OOIDA asks for full-court press against ELD rule

But hearings ‘en banc’ are rarely granted, court says

Posted November 17, 2016

The electronic logging device (ELD) rule could be headed back to court.

The Owner-Operator Independent Drivers Association (OOIDA) says it will file a request for rehearing with the U.S. Court of Appeals for the Seventh Circuit in Chicago.

On October 31, 2016, three judges from that court struck down OOIDA’s legal challenge against the ELD rule. Now the association, on behalf of two drivers, is asking for all 12 judges on the court to hear the case.

Unless the case lands in the Supreme Court, OOIDA’s new appeal may be its last chance to stop the ELD mandate from going into full effect in December 2017, when about 3.5 million commercial drivers will have to start using electronic logs in place of paper logs.

According to the court’s rules, any plaintiff may request a hearing before the full panel of judges, known as an “en banc” hearing. Such requests are rarely granted, however.

“An en banc hearing … is not favored and ordinarily will not be ordered unless (1) en banc consideration is necessary to secure or maintain uniformity of the court’s decision, or (2) the proceeding involves a question of exceptional importance,” the court’s handbook says, adding that such hearings “are very rare.”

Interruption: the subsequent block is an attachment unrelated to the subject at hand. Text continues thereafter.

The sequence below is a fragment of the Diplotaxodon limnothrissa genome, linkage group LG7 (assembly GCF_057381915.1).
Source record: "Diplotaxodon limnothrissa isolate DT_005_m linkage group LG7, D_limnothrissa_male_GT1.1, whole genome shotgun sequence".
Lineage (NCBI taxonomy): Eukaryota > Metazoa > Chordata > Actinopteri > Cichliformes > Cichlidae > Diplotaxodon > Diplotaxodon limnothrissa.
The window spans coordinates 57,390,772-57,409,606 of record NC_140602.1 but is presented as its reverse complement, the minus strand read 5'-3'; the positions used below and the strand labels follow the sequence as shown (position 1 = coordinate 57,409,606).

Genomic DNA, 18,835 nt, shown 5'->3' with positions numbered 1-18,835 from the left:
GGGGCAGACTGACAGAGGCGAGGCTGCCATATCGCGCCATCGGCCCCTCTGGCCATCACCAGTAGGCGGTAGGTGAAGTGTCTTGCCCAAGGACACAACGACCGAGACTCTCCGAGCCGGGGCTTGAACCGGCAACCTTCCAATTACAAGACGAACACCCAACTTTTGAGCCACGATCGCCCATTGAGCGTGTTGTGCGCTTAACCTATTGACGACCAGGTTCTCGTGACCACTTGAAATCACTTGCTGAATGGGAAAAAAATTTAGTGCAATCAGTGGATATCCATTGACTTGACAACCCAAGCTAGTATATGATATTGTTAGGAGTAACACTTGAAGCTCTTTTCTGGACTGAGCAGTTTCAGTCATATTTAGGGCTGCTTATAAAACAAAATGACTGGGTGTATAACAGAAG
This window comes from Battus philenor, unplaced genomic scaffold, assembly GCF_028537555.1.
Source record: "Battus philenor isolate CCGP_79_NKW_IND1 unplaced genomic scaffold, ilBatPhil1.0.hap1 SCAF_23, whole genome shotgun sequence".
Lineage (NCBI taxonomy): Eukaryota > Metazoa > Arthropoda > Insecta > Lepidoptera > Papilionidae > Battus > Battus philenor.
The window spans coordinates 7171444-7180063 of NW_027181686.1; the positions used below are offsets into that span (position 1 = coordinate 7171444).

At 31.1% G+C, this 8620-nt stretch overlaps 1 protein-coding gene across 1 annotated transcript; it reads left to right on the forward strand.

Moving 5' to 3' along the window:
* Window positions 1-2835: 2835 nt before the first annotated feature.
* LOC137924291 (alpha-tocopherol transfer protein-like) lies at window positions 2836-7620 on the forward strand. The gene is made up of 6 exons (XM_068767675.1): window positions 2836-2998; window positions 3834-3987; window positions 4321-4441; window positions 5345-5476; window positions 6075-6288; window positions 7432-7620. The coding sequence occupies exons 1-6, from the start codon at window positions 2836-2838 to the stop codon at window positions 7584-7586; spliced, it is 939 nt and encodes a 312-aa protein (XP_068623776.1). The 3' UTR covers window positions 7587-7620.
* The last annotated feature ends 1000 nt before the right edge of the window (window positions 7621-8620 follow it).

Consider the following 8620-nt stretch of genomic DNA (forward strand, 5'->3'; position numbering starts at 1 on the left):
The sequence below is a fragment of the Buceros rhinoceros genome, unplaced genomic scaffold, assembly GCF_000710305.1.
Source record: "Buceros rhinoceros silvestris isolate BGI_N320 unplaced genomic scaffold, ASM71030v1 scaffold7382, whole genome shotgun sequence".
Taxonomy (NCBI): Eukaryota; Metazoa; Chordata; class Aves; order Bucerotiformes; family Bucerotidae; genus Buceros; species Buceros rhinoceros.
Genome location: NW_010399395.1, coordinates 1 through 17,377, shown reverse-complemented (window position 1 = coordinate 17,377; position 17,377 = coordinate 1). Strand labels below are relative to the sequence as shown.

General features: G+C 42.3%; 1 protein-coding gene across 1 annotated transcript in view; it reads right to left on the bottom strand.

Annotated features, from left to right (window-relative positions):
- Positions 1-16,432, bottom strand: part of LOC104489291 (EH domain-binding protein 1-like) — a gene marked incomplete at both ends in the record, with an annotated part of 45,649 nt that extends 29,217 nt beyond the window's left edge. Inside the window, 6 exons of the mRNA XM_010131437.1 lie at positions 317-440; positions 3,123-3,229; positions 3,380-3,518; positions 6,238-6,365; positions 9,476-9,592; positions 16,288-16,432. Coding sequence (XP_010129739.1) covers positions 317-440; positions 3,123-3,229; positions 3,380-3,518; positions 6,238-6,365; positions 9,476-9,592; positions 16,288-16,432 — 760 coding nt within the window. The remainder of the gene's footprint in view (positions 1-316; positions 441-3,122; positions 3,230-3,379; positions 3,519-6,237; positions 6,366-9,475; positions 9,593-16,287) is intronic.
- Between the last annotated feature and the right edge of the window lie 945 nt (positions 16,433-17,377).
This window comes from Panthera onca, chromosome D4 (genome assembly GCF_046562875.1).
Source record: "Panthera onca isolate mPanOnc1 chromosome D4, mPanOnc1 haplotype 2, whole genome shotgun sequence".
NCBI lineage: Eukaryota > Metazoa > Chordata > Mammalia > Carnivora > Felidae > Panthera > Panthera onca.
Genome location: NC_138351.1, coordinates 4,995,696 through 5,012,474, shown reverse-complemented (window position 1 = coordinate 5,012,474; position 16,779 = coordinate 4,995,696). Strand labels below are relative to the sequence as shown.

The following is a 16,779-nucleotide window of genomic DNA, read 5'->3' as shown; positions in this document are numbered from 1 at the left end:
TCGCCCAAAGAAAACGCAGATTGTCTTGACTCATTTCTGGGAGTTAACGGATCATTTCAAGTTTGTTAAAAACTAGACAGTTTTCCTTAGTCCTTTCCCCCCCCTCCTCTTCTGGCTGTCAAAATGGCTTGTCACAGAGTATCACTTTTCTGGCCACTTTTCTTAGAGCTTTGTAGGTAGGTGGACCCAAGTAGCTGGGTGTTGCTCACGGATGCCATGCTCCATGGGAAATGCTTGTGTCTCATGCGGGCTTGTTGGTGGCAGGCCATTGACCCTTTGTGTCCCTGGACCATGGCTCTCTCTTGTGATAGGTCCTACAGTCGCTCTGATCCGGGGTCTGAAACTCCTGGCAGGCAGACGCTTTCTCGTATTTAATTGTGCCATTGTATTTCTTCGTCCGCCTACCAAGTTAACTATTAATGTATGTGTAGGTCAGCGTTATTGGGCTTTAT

OOIDA is arguing that the ELD rule:

  • Violates federal law by allowing ELDs that are not entirely automatic;
  • Won’t protect drivers against harassment;
  • Does not justify its high costs;
  • Imposes an unconstitutional search and/or seizure on truck drivers; and
  • Does not protect drivers’ rights to confidentiality.

In its October 31 decision, the court struck down all five arguments and concluded that the ELD rule is “reasonable.”

OOIDA president and CEO Jim Johnston said in a prepared statement that he was “disappointed and strongly disagree[d] with the court’s ruling.”

“Because this issue is of vital importance to our members and all small business truckers, we … continue our challenge against this regulation,” Johnston said.

In 2011, the same court sided with OOIDA when it vacated an earlier version of the electronic logging rule.

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